Choosing the Right Medical Residency Specialty
August 14, 2012
The day-to-day routine of your career will be shaped by this decision. The age and gender of your patients, whether you will do procedures, and the income you can expect, are all tied to this decision.
Many students feel that the time during medical school with patients is not long enough to figure out which specialty is the best for them. This may explain why as many as 10% of first year residents change specialty some years.
In the recent past, procedure-based specialties like Gastroenterology and Otolaryngology paid better than specialties with fewer procedures like Rheumatology and Pediatrics. This payment pattern may be changing in the next few years. No one can say how care will be reorganized under the Accountable Care Act. Medicare has already reduced reimbursement for procedures in several fields like Radiology and Cardiology.
Specialty choice influences your application process dramatically. If you choose a specialty that is oversubscribed and very competitive you may have to apply to 35 programs and then fly all over the US to go to the 5 or 6 interviews you are offered.
If you apply to a specialty that is not as competitive you may have to send out only 20 applications and then get 14 interviews. You may decide to interview at only 10 of these programs.
You may need to apply to more than one specialty so that you can guarantee that you have a job next July.
The complexity of the process is daunting. Some schools have excellent advisor systems where you can get real time advice often about your application process based on your needs. Some schools do not have a well-defined process. Some schools have their own agenda. They want their grads to go into the most competitive fields that they can. They may want to help you get into the most prestigious program. Their idea of success may not involve your day to day happiness. When I was getting advice in med school from different faculty – some were disappointed that I was going to apply to Family Medicine residencies. They told me how my academic record could get me into prestigious residencies in competitive specialties. They were not that concerned with what I wanted to do with my career.
The reputation of what each specialty does may be very clear however, this may not represent all the things that the current docs do in that specialty. For example, just in the last 10 years most ENT surgeons near here do their cases at free standing surgical centers. They do not need to be at a medical center for their surgeries or their pre op or post op care. They may not do hospital consults with ease anymore as a result. Some may get to a day when they do not want hospital privileges.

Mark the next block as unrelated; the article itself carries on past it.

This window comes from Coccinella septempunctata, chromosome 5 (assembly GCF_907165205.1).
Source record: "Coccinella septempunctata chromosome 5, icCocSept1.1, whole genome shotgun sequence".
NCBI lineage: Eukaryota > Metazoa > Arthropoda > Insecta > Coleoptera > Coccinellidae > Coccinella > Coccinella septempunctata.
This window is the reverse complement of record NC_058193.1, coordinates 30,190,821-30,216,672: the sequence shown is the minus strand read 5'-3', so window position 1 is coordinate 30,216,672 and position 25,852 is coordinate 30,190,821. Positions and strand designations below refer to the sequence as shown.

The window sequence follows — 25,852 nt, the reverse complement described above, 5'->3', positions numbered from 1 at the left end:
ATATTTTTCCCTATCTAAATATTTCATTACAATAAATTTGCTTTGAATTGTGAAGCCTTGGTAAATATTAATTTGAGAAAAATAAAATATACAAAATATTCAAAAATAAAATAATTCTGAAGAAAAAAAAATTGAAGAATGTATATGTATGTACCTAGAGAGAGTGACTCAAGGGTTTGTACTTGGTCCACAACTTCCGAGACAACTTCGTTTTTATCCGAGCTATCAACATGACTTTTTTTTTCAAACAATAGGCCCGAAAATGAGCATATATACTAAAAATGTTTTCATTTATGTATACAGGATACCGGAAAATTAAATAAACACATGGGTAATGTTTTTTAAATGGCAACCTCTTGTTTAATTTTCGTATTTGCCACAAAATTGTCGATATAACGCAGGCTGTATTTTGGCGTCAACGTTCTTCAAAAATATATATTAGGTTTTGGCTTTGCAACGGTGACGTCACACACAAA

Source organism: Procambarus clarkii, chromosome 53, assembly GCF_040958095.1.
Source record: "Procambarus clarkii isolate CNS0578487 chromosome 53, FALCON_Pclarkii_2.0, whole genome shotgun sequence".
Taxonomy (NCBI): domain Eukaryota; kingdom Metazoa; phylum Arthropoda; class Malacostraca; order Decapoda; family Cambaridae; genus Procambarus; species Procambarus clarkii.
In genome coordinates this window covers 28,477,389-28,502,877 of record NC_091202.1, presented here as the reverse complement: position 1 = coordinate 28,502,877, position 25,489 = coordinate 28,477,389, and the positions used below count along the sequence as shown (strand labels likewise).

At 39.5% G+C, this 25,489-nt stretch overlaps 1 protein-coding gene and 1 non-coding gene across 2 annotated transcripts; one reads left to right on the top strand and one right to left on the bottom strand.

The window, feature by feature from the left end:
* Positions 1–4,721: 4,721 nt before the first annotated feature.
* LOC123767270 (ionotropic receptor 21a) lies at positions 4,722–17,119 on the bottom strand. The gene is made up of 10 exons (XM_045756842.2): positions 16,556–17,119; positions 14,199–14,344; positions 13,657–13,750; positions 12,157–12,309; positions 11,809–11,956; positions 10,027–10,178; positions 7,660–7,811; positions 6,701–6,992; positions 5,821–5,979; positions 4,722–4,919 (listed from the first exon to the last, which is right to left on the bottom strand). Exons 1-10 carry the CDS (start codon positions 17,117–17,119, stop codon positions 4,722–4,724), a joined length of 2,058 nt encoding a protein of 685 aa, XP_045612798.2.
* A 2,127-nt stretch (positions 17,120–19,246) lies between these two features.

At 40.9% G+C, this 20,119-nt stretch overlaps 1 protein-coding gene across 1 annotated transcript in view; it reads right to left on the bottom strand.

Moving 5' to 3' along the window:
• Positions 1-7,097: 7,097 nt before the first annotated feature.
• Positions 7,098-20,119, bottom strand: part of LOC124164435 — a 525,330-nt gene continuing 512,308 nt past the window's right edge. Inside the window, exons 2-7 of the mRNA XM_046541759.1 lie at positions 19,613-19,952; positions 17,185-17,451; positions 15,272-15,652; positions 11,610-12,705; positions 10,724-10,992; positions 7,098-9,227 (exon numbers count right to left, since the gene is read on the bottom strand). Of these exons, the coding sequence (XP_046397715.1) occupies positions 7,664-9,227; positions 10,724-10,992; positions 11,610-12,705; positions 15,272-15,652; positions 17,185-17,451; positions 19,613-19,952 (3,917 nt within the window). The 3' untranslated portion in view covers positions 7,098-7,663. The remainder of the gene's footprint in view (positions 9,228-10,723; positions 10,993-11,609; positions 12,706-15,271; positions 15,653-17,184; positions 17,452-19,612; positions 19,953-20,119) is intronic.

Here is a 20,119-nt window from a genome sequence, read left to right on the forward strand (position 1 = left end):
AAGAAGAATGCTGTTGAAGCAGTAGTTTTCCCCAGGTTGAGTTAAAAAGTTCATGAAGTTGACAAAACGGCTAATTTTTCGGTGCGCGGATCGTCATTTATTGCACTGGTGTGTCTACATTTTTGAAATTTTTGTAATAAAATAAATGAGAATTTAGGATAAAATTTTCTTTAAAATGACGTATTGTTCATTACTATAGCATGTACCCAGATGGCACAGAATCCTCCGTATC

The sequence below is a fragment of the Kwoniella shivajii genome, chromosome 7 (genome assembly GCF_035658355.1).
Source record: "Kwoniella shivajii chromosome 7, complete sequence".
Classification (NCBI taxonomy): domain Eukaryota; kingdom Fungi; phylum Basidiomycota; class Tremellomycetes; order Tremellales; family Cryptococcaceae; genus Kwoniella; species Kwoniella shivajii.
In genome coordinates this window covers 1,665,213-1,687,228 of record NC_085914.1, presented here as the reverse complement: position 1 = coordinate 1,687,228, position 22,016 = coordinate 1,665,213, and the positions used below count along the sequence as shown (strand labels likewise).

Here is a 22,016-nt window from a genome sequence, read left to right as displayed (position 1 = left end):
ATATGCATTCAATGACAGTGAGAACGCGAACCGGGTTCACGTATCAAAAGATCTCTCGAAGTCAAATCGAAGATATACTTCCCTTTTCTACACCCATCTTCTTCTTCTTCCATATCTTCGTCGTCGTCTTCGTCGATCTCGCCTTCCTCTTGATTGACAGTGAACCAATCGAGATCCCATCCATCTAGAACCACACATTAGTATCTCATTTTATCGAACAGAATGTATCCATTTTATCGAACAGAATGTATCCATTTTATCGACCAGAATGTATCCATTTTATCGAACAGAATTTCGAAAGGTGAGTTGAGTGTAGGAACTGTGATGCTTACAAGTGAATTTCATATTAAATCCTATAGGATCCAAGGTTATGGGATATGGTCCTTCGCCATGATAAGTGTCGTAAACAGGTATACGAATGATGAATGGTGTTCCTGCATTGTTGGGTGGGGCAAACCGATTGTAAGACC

Internal Medicine docs are part of the great tradition of community generalist physicians in the US. They live and work in the community and they see their patients in the office and in the hospital. They establish long term relationships with the families they care for. In the last 10 years the majority of IM residency grads do not become generalists. About half of them go into fellowships and further specialize in cardiology, GI, intensive care medicine, etc. The need for hospitalists is growing so another batch of IM grads are working as hospital coverage docs or in practices where they work only in the hospital.
Family Medicine is very familiar to me and yet it too is different year to year and state to state. In some US states many FM docs work for multispecialty groups owned by physicians or hospital networks. FM has taken advantage of the hospitalist movement and has been influenced by it. A few FM grads per year will take jobs in hospital-only medicine. More significant, however, is that FM docs are giving up their hospital work as well. Many see their patients in the office and other docs do the hospital care for them.
Maybe you fell in love with one kind of doctoring when you were 10 years old and you can think of nothing else. But for most it is a process of going back and forth seeing the merits and drawbacks of different jobs over and over.
As you start to break down the decision of “What do I want to be for the rest of my career?” you will see these issues come up: What do the front line docs away from med school hospitals really do in the specialty I think I like? What number of applications is safe for my specialty? What do I say on interviews if I need to apply to a backup specialty? What if I have questions that my advisor cannot help me with?
You may have a group of people to use as a resource for this process. Classmates, former grads and family members may all have helpful ideas about your specialty choice. You may learn relevant information about a specialty on your rotations from your preceptors and their colleagues. You just have to make sure they are aware of the issues that affect the younger physicians in their specialty. The process is manageable if you get good advice.
Do not panic. You will make a good decision in the end.